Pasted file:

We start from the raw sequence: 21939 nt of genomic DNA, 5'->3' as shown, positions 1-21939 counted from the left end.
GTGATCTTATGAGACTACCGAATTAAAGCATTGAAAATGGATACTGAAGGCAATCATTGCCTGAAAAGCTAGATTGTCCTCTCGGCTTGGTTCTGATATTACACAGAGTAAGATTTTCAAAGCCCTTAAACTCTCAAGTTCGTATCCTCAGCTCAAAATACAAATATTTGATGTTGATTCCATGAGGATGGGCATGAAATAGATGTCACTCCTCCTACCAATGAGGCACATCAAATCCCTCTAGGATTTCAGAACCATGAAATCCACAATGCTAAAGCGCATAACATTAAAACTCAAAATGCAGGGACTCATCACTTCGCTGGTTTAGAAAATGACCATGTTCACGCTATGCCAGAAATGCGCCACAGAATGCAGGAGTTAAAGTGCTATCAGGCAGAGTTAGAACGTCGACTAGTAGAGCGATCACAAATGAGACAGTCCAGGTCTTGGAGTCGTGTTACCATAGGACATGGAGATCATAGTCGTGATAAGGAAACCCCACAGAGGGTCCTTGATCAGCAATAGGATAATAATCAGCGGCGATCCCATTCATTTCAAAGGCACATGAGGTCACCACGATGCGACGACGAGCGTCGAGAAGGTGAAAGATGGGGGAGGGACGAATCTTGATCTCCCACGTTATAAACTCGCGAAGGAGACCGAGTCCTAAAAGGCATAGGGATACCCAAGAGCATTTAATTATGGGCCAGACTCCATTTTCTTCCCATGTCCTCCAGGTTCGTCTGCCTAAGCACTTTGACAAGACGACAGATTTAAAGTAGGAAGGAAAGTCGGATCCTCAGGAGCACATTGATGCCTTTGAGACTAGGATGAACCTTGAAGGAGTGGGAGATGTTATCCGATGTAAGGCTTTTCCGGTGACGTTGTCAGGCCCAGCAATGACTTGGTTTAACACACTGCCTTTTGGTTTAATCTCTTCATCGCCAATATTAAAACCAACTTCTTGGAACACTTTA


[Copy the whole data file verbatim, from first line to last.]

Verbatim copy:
We start from the raw sequence: 21939 nt of genomic DNA, 5'->3' as shown, positions 1-21939 counted from the left end.
GTGATCTTATGAGACTACCGAATTAAAGCATTGAAAATGGATACTGAAGGCAATCATTGCCTGAAAAGCTAGATTGTCCTCTCGGCTTGGTTCTGATATTACACAGAGTAAGATTTTCAAAGCCCTTAAACTCTCAAGTTCGTATCCTCAGCTCAAAATACAAATATTTGATGTTGATTCCATGAGGATGGGCATGAAATAGATGTCACTCCTCCTACCAATGAGGCACATCAAATCCCTCTAGGATTTCAGAACCATGAAATCCACAATGCTAAAGCGCATAACATTAAAACTCAAAATGCAGGGACTCATCACTTCGCTGGTTTAGAAAATGACCATGTTCACGCTATGCCAGAAATGCGCCACAGAATGCAGGAGTTAAAGTGCTATCAGGCAGAGTTAGAACGTCGACTAGTAGAGCGATCACAAATGAGACAGTCCAGGTCTTGGAGTCGTGTTACCATAGGACATGGAGATCATAGTCGTGATAAGGAAACCCCACAGAGGGTCCTTGATCAGCAATAGGATAATAATCAGCGGCGATCCCATTCATTTCAAAGGCACATGAGGTCACCACGATGCGACGACGAGCGTCGAGAAGGTGAAAGATGGGGGAGGGACGAATCTTGATCTCCCACGTTATAAACTCGCGAAGGAGACCGAGTCCTAAAAGGCATAGGGATACCCAAGAGCATTTAATTATGGGCCAGACTCCATTTTCTTCCCATGTCCTCCAGGTTCGTCTGCCTAAGCACTTTGACAAGACGACAGATTTAAAGTAGGAAGGAAAGTCGGATCCTCAGGAGCACATTGATGCCTTTGAGACTAGGATGAACCTTGAAGGAGTGGGAGATGTTATCCGATGTAAGGCTTTTCCGGTGACGTTGTCAGGCCCAGCAATGACTTGGTTTAACACACTGCCTTTTGGTTTAATCTCTTCATCGCCAATATTAAAACCAACTTCTTGGAACACTTTA